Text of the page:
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Philippine Catholic devotees in spectacular parade

  • Filipino devotees surround a centuries-old image of the Black Nazarene during a raucous procession on its feast day Wednesday, Jan. 9, 2013 in Manila, Philippines. (AP Photo/Aaron Favila)

  • Devotees raise their hands in prayer during the start of the annual procession of the Feast of the Black Nazarene in Manila January 9, 2013. REUTERS/Erik De Castro

MANILA: Millions of Catholic devotees swept through the Philippine capital on Wednesday in a spectacular show of passion for a centuries-old statue of Jesus Christ that many believe holds miraculous powers.

In the nation's biggest annual religious gathering, barefoot men and women crammed into Manila's streets hoping to touch the life-sized, black icon as it was paraded through the city's historic area.

For what she said was the 40th year in a row, grandmother Carmelita Maralit waited for the "Black Nazarene" to pass her by, holding a lit candle under the intense tropical sun.

"I have high-blood pressure and I believe it (honouring the statue) helps ease my pains," said Maralit, 64, who travelled in from an outlying suburb, as others jostled around her.

Nine million pilgrims joined the procession as the icon went on its 10-hour journey through the streets and back to its home at Quiapo church, according to Superintendent Ronaldo Estilles, Manila's deputy police chief.

The frenzied rush of people trying to touch the icon looked like giant waves tossing about the slowly moving carriage on which the statue rests.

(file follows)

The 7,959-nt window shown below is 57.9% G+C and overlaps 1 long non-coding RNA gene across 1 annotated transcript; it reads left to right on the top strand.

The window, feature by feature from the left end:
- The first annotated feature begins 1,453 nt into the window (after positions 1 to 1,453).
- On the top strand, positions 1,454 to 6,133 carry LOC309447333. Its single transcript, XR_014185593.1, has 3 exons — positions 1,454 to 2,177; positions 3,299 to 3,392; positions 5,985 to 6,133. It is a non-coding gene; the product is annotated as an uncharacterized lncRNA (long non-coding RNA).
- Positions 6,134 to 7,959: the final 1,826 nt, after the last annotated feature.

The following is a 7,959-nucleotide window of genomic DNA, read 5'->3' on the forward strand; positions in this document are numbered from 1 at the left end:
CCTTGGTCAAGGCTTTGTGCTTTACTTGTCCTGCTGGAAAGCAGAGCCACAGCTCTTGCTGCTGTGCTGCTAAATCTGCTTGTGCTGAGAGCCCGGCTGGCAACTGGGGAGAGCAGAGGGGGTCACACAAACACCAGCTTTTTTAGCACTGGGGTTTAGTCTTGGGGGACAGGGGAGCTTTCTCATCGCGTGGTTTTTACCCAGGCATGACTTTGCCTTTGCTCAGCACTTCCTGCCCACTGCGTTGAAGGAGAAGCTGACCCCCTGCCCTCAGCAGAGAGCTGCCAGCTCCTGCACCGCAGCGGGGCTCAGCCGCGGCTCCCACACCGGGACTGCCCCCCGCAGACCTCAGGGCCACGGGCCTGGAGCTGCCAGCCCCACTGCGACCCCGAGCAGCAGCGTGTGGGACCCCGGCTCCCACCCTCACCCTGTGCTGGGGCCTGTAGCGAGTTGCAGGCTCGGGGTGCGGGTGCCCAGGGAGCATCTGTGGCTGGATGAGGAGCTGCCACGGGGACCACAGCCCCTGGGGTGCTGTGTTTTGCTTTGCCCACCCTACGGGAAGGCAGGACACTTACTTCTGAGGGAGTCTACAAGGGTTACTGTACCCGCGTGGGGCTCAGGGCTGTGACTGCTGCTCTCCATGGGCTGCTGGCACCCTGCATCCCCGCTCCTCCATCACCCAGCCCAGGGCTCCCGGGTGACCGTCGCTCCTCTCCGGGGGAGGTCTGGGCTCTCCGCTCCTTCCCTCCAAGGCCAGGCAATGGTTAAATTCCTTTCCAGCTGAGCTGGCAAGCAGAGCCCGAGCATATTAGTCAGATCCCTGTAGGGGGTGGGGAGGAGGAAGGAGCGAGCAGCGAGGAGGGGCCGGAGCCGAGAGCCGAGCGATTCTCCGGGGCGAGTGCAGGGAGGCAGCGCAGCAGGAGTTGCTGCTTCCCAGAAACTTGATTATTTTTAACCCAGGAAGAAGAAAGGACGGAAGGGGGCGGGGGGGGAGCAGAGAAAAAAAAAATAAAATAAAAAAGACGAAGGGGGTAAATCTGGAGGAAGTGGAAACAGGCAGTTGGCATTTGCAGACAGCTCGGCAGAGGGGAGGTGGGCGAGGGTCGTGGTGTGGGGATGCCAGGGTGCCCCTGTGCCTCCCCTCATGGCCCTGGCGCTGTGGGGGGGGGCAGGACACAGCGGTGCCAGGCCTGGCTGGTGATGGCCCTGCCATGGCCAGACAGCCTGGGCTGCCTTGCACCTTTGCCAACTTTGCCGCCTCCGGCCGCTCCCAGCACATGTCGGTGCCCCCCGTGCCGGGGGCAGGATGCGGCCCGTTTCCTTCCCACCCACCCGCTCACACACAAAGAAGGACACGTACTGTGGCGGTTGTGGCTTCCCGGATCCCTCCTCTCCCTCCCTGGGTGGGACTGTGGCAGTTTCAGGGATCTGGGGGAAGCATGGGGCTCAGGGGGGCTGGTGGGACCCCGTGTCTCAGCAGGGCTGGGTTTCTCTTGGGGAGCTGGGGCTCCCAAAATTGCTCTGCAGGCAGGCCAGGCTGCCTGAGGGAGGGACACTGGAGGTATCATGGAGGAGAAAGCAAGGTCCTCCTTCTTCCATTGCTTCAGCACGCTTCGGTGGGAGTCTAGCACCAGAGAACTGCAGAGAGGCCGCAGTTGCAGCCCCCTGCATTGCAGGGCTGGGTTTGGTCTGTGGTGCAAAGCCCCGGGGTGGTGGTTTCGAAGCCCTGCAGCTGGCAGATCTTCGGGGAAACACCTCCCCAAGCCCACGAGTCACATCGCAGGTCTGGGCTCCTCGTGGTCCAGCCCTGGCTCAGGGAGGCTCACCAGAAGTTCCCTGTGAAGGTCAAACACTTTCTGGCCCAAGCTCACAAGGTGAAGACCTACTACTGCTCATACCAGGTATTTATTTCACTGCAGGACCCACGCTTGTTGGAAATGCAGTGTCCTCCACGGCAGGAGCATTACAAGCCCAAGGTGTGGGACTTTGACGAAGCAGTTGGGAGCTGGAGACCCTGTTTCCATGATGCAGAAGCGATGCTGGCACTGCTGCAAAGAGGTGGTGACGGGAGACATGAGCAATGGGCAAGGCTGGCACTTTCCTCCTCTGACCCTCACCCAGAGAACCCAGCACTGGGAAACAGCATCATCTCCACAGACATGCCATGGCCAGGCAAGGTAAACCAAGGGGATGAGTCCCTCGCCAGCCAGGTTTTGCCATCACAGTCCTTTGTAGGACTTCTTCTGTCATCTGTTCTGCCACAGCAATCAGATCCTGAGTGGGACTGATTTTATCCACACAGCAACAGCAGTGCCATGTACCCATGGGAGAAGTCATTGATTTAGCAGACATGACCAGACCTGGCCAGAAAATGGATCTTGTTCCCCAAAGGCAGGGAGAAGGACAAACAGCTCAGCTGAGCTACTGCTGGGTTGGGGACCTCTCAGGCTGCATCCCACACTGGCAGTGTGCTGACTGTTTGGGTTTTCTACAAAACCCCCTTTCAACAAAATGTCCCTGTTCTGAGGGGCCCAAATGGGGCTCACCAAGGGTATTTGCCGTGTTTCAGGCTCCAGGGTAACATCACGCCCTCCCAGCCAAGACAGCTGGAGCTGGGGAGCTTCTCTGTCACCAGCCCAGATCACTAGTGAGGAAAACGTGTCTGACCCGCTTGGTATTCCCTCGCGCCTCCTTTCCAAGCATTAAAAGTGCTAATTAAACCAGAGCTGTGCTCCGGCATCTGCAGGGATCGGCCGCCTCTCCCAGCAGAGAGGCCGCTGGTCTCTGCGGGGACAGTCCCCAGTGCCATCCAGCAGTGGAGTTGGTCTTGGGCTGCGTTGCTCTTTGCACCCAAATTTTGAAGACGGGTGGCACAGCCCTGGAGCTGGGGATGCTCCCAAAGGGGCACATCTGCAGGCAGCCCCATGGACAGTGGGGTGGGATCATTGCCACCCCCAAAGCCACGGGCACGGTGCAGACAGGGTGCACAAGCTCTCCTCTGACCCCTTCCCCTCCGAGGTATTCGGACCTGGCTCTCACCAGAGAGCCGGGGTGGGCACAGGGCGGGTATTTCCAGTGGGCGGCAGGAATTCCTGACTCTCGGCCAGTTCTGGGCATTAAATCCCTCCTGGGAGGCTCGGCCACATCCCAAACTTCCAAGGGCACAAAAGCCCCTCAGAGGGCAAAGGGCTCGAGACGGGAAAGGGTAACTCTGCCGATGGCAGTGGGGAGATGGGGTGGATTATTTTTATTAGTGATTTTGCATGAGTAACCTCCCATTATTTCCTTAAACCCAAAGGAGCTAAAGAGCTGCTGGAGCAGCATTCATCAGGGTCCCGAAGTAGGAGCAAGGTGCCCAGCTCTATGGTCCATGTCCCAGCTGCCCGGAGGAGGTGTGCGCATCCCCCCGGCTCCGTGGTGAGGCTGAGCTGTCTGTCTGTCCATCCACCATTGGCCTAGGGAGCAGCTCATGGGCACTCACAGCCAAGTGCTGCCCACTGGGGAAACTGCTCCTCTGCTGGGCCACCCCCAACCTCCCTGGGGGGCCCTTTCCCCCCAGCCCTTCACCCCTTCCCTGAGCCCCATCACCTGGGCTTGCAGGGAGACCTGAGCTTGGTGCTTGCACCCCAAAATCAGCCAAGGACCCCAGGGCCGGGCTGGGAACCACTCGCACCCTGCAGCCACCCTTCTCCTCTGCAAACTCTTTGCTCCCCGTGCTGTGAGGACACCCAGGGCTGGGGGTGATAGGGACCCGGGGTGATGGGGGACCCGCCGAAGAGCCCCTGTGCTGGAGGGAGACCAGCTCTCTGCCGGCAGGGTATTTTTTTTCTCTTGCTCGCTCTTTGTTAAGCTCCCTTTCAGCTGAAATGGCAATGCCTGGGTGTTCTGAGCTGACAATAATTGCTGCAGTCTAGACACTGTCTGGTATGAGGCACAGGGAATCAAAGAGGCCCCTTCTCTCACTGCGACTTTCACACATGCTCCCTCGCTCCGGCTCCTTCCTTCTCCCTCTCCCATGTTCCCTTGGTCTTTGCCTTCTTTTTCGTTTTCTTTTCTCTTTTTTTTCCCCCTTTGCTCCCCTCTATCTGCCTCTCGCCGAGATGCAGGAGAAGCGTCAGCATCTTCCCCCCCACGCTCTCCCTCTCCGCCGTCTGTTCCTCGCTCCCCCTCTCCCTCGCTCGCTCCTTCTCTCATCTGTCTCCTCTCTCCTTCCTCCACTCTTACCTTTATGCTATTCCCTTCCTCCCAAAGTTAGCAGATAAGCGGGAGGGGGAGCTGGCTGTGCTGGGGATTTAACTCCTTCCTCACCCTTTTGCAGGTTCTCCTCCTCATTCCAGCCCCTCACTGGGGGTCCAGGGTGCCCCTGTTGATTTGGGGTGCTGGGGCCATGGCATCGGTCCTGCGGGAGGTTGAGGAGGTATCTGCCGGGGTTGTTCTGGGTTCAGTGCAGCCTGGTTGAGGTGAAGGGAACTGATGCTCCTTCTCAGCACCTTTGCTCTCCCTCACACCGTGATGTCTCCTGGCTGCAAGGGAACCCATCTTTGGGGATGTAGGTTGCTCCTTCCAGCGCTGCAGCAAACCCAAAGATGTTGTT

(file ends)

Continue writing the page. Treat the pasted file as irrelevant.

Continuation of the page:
At one point, a wave of people swept across an old bridge that the police had earlier temporarily blocked with physical barriers due to fears it could collapse.

However, the bridge withstood the pounding and the procession ended without serious incident.

And although most of the devotees wore no shoes as a sign of penance, police said just 164 people were treated for minor injuries and ailments.

Most of the nearly 100 million Filipinos are Catholic, a legacy of Spanish colonial rule that collapsed at the end of the 19th Century.

The statue was brought to Manila by Augustinian priests from Mexico in 1607, and its dark colour is believed to have been caused by it being slightly burnt in a fire aboard the Spanish galleon on which it was being transported.

On Wednesday, Larry Torralba, 34, carried four white handkerchiefs as he and dozens of neighbours waited for the statue to pass them, intending to jump above the throng onto the icon's carriage and touch it.

"I'm not asking for miracles, only that (God) keep me away from trouble and help me find work," said the sometime Manila carpenter, currently out of a job.

But while many hail the statue for its supposed special powers and the Catholic Church celebrates the outpouring of devotion, not all Filipinos think the same way.

One of the country's most prominent independent filmmakers, Jim Libiran, described the procession as "a pagan sacred orgy for a Christian idol" that was no different from the hysteria of pop fans.

"To the non-religious, this is like being with Justin Bieber... (or Michael Jackson, or John Lennon) without their bodyguards," he said in posts on his Facebook and Twitter sites.

 
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